Evangelist Billy Sunday: “The well-known village atheist was seen running vigorously to the site of a burning church building, intent on joining with others in helping to extinguish the flames. A neighbor, observing him, exclaimed in amazement, “This is something new for YOU!–I never saw you going to church before!” The atheist replied, “Well, this is the first time I’ve ever seen a church on FIRE before!”
Leonard Ravenhill was an English evangelist and author. He focused much of his ministry on prayer and revival. (1907 – 1994). Perhaps his most notable book was Why Revival Tarries. Ravenhill once asked, “Do you go to church to meet God or to hear a sermon about Him? How many come to church expecting a confrontation with God?” Again he asked, “When did you last tip-toe out of the sanctuary? (When) you couldn’t say a word to anybody (because) you were so overwhelmed (with the glory of God).”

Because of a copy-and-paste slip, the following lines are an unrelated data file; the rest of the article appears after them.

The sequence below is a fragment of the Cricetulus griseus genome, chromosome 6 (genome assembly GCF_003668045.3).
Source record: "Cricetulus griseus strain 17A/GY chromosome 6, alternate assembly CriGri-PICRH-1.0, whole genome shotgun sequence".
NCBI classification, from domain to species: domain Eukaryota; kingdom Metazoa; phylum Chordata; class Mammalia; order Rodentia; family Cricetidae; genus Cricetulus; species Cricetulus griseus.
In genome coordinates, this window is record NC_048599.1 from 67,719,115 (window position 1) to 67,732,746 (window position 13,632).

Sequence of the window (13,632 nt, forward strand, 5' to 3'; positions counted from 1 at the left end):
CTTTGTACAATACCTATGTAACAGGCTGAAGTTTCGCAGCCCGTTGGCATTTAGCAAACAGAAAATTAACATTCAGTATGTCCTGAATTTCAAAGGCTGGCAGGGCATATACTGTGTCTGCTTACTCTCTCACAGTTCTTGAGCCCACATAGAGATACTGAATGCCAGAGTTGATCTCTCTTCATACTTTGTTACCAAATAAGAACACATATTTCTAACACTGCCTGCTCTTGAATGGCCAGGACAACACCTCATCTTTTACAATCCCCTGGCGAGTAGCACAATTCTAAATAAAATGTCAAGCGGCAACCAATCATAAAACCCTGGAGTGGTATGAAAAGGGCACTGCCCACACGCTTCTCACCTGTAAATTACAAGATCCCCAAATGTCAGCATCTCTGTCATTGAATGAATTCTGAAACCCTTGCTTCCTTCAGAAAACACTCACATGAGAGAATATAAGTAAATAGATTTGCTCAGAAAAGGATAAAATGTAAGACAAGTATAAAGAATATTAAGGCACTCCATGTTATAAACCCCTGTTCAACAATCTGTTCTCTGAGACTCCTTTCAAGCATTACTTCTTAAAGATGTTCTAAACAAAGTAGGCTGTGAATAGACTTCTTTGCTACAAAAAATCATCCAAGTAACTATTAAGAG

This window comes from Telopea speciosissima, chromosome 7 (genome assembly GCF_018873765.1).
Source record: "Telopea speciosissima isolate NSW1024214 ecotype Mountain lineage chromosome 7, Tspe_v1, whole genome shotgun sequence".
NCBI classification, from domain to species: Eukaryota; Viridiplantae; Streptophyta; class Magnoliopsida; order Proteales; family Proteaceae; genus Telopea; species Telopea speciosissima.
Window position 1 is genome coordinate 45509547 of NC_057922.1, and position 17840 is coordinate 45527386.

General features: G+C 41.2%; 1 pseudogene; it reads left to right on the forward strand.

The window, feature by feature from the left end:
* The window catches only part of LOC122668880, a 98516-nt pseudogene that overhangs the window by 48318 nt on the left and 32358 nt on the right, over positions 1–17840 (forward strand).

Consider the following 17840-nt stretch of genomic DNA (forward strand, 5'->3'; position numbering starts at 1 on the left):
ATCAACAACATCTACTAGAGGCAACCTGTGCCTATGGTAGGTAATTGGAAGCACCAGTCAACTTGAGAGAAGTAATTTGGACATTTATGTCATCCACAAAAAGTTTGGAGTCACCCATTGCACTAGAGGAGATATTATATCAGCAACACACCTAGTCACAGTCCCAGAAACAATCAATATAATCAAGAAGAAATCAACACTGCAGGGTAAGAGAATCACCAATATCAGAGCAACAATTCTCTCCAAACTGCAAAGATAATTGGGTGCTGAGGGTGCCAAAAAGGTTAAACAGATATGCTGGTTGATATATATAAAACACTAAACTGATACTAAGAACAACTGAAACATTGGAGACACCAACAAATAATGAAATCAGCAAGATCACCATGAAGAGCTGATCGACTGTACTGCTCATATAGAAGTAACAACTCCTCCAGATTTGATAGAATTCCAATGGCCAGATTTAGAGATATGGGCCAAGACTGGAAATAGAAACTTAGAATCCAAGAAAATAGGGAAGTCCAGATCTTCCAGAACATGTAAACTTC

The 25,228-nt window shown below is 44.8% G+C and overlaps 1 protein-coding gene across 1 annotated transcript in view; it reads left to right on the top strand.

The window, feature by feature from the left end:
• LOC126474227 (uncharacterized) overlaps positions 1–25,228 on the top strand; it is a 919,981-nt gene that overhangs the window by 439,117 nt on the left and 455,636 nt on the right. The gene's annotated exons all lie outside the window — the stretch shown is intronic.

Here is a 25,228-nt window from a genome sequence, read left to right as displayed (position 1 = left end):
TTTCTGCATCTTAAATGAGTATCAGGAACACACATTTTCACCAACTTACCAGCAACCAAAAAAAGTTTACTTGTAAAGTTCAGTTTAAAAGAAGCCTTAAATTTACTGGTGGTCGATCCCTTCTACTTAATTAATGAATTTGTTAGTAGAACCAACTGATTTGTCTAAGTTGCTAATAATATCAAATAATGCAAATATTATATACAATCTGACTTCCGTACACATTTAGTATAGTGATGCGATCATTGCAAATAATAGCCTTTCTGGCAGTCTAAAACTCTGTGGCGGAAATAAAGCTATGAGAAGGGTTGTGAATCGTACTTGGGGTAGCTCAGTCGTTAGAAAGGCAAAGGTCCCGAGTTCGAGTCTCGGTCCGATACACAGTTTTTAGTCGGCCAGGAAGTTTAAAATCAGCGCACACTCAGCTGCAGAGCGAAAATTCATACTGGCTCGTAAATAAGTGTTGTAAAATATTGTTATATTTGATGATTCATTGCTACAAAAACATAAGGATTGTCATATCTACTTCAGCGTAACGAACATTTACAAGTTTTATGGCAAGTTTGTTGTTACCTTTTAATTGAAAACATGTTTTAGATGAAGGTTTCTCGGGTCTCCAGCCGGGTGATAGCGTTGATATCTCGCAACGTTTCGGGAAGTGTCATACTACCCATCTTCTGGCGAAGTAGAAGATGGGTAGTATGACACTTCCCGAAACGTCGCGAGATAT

I believe a church on fire is a church so thick with the manifestation of God’s glory that everyone who comes in cries “Holy.” It is a church where it is inevitable to have a living encounter with Jesus Christ. It is a church where hearts beat passionately for the lost to be saved, and the saved to be discipled. It is a church that is full to overflowing because God is manifesting His Presence.
Let’s talk about how the Bible presents the concept of “Fire,” as it might relate to the people of God, the church. Although the writers of the Bible speak of fire in many different ways, when it came to the spiritual use of fire, they often attributed fire to God. Yahweh manifested Himself in various forms of fire on many different occasions.